Given a hint from others at the Harvard symposium, I came to realize that it was knowledge, not information, that we needed to be dealing with. Knowledge creation, rather than information processing or information creation, could incorporate the role that human subjective dimensions of belief, commitment, and courage played in the innovation process. Simon's decision premises are based on science, and thus do not take values into account. So I started to build the theory of knowledge creation and further developed the concept in my article "The knowledge-creating company (1991), as well as in the book The Knowledge-Creating Company (1995) that Hirotaka Takeuchi and I wrote.

As I studied "knowledge," I came across Polanyi's concept of tacit knowledge, [which allowed me] to bridge and synthesize the East-West dichotomy in philosophy. Since then, I have been devoting my academic life to establishing a theory that explains firms' innovative activities from the viewpoint of knowledge creation.

Dr Kawamura: Much of your research has been conducted in collaboration with others. For example, you wrote The Knowledge-Creating Company with Dr Hirotaka Takeuchi, Managing Flow with Dr Ryoko Toyoma and Dr Toru Hirata, and Pragmatic Strategy with Dr Zhichang Zhu. Does your research reflect the collaborative spirit and process with which it was created, and if so, how? What roles do collaboration, dialogue, and practice play in the theory of knowledge?

Dr Nonaka: I have published the key concepts of my theory construction in single-author papers and books such as An Evolutionary Theory of the Firm (in Japanese, 1985a) (Nonaka, 1985a), A Theory of Organizational Knowledge Creation (in Japanese, 1991), "The knowledge-creating company" (1991), and "A dynamic theory of organizational knowledge creation" (1994), to name a few. As Simon pointed out, we have limitations in cognition. So if we want to extend our capacity of cognition and knowing, we have to collaborate. And through collaboration, we can promote a dynamic and dialectical knowledge-creating process.

As I've just highlighted, the SECI model describes the knowledge-creating process – the process of conversion between tacit and explicit knowledge. I think what we do in our collaboration is actually the SECI process. As we say, knowledge is created by the interaction between people and between people and the environment and by building "ba," which may be conceived of as a shared space for emerging relationships – the frame made up of the borders of space and time in which knowledge is activated as a resource for creation. So among ourselves, and with the people of the organizations we study, we continue spinning the SECI spiral while we research, discuss, write, and review. It never ends; it only ends when we go beyond the deadline and the publisher tells us to stop!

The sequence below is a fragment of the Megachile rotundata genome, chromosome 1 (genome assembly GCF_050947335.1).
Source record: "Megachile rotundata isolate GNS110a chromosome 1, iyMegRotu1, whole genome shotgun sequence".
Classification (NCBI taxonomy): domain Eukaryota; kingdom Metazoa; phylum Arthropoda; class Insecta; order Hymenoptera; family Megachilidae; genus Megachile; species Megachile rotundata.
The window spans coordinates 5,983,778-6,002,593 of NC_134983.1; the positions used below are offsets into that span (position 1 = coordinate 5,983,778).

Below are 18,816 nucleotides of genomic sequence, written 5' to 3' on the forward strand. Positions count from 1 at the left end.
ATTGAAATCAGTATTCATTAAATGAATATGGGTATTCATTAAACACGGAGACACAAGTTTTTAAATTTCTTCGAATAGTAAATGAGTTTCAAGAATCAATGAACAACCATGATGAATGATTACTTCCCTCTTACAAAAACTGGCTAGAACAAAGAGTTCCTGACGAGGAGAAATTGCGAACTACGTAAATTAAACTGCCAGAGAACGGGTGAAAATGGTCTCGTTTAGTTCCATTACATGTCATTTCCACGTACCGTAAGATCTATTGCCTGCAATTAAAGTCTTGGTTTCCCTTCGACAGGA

Dr Kawamura: Your work profoundly reflects a Japanese mind-set. Could you describe some of the more important Japanese intellectual traditions that have influenced or informed your work?

Dr Nonaka: I find that phenomenology and pragmatism in Japanese intellectual traditions are both distinctive from and common to Western way of thinking. For example, in phenomenology, Merleau-Ponty's concept of corporeality and Varela's concept of embodied mind are close to body and mind synthesis in Zen; William James influenced Kitaro Nishida's concept of pure experience. On a side note, Michael Polanyi is Hungarian, and Hungarian belongs to the Ural-Altaic language, as does Japanese: an interesting coincidence.

I would also add Bushido by Inazo Nitobe and The Book of Five Rings by Musashi Miyamoto, among others. As Nitobe pointed out, the reason the Japanese lack abstruse philosophy can be traced back to the neglect of metaphysical training under the education of Bushido. However, at the very base of ontology, the difference between Western and Eastern thought diminishes. I think the difference between Eastern and the Western ways of thinking is not in kind but in degree, although the gap appears to be quite huge.

Dr Kawamura: Why did you dedicate an entire chapter to philosophy in The Knowledge-Creating Company?